The pension-related deduction which came into effect in March 2009 reduced voted expenditure by €837m in that year.The Bord Snip group, which was chaired by UCD economist Colm McCarthy, said in its report last year that public servants are generally entitled to retire on a full Defined Benefit pension (calculated at half of the average annual salary over the final three years of service), after 40 years’ service, together with a lump sum of up to one-and-a-half times the final salary. Employees may retire after reaching the age of 60 (the compulsory retirement age is 65), with pro rata reductions for those with fewer than 40 years’ service, although those retiring between the ages of 50 and 60 incur an ‘actuarial reduction’ to reflect the longer retirement period. (The key benefit of the recently-introduced Incentivised Scheme for Early Retirement is that it eliminates the actuarial reduction for this age group.) After retirement, it has been the practice to index pension rates in line with earnings, which carries a very high actuarial cost and is not generally available in the private sector.
The majority of private sector workers have no occupational pension and those who do, face the prospect of low payouts as many funds are in deficit and returns are expected to be low for many years.
In addition to the basic public service pension system, Bord Snip noted the existence of a range of accelerated / ‘added years’ arrangements across various areas of the public service. These accelerated arrangements are more costly to the Exchequer, and their existence and budgetary implications do not appear to be widely known or appreciated by the general public. For example, Gardaí are free to retire on full pension at the age of 50 (an effective 10 years’ added service on the assumption of an entry age of 20); some engineers, who might enter the public service at the age of 35, would accrue full pension entitlements at age 65 (again an effective 10 added years); teachers with 35 years service are eligible to retire from age 55 on; some hospital consultants may be entitled to up to 10 added years of service; and a High Court judge, who might typically be appointed to the bench at 50 years of age, is entitled to full pension at age 65 (an effective 25 added years).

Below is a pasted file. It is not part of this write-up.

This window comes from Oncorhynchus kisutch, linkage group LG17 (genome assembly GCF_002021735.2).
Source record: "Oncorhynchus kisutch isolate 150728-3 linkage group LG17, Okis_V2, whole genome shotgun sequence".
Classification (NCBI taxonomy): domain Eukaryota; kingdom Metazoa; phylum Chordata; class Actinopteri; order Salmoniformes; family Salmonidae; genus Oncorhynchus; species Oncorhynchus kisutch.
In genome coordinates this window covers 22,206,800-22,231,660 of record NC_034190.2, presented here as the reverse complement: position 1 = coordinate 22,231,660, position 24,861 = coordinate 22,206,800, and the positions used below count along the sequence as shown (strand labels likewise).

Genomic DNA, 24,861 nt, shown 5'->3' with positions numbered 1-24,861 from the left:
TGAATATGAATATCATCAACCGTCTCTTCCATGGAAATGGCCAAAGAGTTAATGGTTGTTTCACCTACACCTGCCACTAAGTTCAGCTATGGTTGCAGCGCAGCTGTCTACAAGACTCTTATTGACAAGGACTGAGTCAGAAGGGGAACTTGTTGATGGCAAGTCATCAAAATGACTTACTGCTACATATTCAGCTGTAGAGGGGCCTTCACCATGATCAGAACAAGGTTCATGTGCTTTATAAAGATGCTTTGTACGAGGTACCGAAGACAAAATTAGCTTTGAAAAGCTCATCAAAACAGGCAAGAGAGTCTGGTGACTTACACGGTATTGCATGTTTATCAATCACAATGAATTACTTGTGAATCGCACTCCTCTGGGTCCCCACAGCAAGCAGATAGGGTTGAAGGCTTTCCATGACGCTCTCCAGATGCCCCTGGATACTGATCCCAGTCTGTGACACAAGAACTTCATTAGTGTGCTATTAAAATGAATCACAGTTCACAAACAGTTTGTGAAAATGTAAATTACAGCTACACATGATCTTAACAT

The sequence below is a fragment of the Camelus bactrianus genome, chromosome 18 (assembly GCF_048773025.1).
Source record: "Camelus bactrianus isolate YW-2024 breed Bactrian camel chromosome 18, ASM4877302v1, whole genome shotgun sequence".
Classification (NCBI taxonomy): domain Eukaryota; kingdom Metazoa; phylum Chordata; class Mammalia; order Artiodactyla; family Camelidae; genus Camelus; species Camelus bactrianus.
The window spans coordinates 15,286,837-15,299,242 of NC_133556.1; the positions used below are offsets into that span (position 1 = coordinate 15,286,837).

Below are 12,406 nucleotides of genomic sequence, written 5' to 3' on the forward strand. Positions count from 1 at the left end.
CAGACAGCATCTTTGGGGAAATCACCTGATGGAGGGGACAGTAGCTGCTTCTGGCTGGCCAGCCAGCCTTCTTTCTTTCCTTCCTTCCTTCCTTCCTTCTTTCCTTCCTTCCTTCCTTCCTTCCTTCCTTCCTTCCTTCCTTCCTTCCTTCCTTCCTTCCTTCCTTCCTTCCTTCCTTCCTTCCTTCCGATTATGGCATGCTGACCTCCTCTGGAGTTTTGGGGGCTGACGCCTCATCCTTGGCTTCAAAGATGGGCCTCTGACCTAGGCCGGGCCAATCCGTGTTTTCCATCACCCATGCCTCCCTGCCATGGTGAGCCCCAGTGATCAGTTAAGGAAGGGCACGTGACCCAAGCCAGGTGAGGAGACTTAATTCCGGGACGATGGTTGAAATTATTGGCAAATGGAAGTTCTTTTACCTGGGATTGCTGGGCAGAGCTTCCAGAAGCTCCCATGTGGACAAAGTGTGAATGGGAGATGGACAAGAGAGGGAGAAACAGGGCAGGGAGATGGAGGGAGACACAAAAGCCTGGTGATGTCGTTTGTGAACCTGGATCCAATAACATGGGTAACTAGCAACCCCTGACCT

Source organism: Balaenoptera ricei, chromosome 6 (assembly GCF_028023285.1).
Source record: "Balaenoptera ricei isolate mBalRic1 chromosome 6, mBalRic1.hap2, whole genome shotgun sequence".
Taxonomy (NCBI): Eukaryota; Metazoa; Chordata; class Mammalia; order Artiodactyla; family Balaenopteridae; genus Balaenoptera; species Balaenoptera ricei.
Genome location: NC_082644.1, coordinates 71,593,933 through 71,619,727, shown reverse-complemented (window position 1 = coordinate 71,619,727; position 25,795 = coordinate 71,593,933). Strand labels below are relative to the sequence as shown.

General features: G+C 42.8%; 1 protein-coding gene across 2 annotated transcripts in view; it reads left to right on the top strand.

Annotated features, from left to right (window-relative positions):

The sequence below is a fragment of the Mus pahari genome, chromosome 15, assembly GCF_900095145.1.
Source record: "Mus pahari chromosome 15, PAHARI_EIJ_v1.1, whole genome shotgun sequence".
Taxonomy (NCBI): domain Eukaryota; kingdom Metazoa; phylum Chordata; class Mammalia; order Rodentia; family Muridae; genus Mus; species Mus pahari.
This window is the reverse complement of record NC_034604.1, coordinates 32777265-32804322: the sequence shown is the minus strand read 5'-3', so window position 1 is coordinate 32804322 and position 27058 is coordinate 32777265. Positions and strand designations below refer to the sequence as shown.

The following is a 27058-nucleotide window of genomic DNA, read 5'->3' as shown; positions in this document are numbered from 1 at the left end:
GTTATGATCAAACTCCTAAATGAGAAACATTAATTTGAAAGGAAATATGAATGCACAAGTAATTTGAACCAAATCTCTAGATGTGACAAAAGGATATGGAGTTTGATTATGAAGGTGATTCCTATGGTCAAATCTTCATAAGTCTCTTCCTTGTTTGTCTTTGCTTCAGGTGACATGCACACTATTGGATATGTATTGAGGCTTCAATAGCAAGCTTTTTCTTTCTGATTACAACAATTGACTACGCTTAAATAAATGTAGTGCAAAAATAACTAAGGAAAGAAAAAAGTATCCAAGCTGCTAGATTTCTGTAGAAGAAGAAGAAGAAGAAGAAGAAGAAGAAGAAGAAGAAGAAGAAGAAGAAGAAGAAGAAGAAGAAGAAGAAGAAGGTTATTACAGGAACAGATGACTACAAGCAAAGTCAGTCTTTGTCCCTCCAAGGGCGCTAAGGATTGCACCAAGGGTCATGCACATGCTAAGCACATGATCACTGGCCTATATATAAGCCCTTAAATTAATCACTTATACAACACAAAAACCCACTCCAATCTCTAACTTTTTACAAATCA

full article at source http://www.finfacts.ie/irishfinancenews/article_1020582.shtml

Protesters at Anglo Irish Bank


It appears the four people on ledger were arrested as well as two or three people who had been outside. All this took place in the space of ten minutes. Inspector Gannon who led the assault on Shell to Sea campaigners at Polthomas pier in Rossport was spotted among the Gardai and witnesses reported they had the clear impression that the Gardai were acting under orders that no further protests against the bank bailouts were to be tolerated.

Up to 100 Gardai are now around Anglo Irish bank with a second protest having being called by eirigi for 14.00 today. It has been confirmed that this protest will still be going ahead as will Tuesdays protest at the Dail.

We would call on people to join the anti-capitalist block at 19.00 at the Wolfe Tone statue on Tuesday (opposite Shelbourne Hotel) where we will discuss how to best respond to the attacks on bank bailout protests before proceeding to the Dail. 

Full report at source